Morning Security Brief: Obama Calls for Full Diplomatic Security Funding, Firearm Background Checks Increase, and More

By Laura Spadanuta

President Obama yesterday called on Congress to approve funds needed to improve security at American embassies, according to The New York Times. In a press conference with Turkey's Prime Minister Tayyip Erdogan, the President asked Congress to "fully finance" the Senate's diplomatic security budget request. The President's requests include increasing the number of Marine guards posted at embassies and implementing recommendations drawn from the attacks on the American embassy in Benghazi, Libya, which killed U.S. Ambassador J. Christopher Stevens and others.

FBI Director Robert Mueller, III testified in front of a Senate subcommittee regarding firearms yesterday. He said the week before the Newtown school massacre had been a record-setting week for firearm background checks but in the week after the shooting, the number of background checks nearly doubled, according to Government Security News. According to the article, the FBI is seeking "an additional 524 personnel positions and an extra $100 million" to keep up with the mandatory background checks.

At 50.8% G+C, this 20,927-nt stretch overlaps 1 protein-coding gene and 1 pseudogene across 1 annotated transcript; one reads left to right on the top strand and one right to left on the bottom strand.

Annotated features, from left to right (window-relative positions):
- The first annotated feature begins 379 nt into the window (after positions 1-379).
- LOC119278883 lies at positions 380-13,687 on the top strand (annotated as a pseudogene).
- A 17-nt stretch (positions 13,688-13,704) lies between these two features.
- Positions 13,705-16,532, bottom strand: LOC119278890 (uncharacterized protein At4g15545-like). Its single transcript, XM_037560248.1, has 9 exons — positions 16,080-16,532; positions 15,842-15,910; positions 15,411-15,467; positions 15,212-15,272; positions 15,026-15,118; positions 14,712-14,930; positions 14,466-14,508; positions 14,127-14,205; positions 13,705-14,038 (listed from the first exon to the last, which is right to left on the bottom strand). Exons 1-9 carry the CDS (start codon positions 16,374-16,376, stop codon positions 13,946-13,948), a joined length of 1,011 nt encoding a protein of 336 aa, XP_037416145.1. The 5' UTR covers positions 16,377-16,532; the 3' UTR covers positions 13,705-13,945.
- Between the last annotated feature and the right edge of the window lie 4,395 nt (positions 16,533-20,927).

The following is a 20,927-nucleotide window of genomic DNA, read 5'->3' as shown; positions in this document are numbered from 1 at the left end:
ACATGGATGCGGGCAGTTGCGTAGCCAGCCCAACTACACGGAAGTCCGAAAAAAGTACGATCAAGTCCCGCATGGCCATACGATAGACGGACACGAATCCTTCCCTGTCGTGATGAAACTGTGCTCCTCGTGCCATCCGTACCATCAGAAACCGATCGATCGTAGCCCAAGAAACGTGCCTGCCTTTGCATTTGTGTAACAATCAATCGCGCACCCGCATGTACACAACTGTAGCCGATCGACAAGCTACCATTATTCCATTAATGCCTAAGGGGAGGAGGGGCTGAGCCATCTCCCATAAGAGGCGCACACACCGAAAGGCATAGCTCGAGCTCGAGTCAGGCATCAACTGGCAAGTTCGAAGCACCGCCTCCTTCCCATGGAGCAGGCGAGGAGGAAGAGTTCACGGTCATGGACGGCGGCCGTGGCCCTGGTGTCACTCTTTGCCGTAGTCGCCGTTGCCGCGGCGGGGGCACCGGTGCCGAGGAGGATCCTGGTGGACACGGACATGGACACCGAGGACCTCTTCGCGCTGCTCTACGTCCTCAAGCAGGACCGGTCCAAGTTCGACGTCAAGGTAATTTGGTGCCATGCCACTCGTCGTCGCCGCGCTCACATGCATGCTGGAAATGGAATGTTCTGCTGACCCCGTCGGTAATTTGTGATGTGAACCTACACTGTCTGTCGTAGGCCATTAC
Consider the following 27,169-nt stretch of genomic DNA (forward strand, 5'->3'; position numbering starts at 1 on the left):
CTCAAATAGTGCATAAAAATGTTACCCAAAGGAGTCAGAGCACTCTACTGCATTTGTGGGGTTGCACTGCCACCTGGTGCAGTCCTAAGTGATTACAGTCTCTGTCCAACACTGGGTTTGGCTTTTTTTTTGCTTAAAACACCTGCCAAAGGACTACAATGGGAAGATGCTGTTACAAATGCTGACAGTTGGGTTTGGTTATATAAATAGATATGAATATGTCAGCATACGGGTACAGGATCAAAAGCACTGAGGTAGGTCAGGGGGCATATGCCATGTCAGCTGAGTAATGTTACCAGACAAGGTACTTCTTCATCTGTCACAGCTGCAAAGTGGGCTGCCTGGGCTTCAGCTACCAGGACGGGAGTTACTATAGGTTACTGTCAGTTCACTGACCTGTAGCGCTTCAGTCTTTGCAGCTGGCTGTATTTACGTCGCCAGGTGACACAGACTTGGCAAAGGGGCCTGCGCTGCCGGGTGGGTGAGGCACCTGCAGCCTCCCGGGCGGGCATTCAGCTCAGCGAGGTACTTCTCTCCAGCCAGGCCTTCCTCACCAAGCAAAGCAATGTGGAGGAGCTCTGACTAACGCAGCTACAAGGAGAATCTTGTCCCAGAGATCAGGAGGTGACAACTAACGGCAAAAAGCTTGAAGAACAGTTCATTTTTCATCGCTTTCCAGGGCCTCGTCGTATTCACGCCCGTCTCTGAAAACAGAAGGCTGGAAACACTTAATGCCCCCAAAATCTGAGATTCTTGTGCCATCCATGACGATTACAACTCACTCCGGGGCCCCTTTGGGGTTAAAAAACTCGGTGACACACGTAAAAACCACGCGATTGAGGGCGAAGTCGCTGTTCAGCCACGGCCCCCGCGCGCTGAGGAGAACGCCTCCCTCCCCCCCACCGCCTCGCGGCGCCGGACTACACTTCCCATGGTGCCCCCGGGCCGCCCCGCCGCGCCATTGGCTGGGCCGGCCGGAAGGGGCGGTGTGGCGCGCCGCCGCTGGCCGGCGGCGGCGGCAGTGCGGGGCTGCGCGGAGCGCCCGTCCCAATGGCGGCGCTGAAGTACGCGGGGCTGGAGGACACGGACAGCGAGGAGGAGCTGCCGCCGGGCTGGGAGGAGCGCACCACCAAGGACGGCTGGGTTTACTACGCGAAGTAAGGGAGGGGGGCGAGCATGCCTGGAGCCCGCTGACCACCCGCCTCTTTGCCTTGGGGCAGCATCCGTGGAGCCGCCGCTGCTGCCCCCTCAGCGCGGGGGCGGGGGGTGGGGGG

A New York Times blog speculates on whether the security fortifications for the new World Trade Center will leave the building isolated. Some of the measures proposed include a fortified area of barricades, guard booths, and sidewalk barriers, and streets closed to traffic. Plans can be found in this draft environmental impact statement.

►Also in the news: Security is tightened for the Preakness Stakes; military robots will help with security at next year's World Cup, and the United Nations is concerned about deteriorating security in Nigeria.


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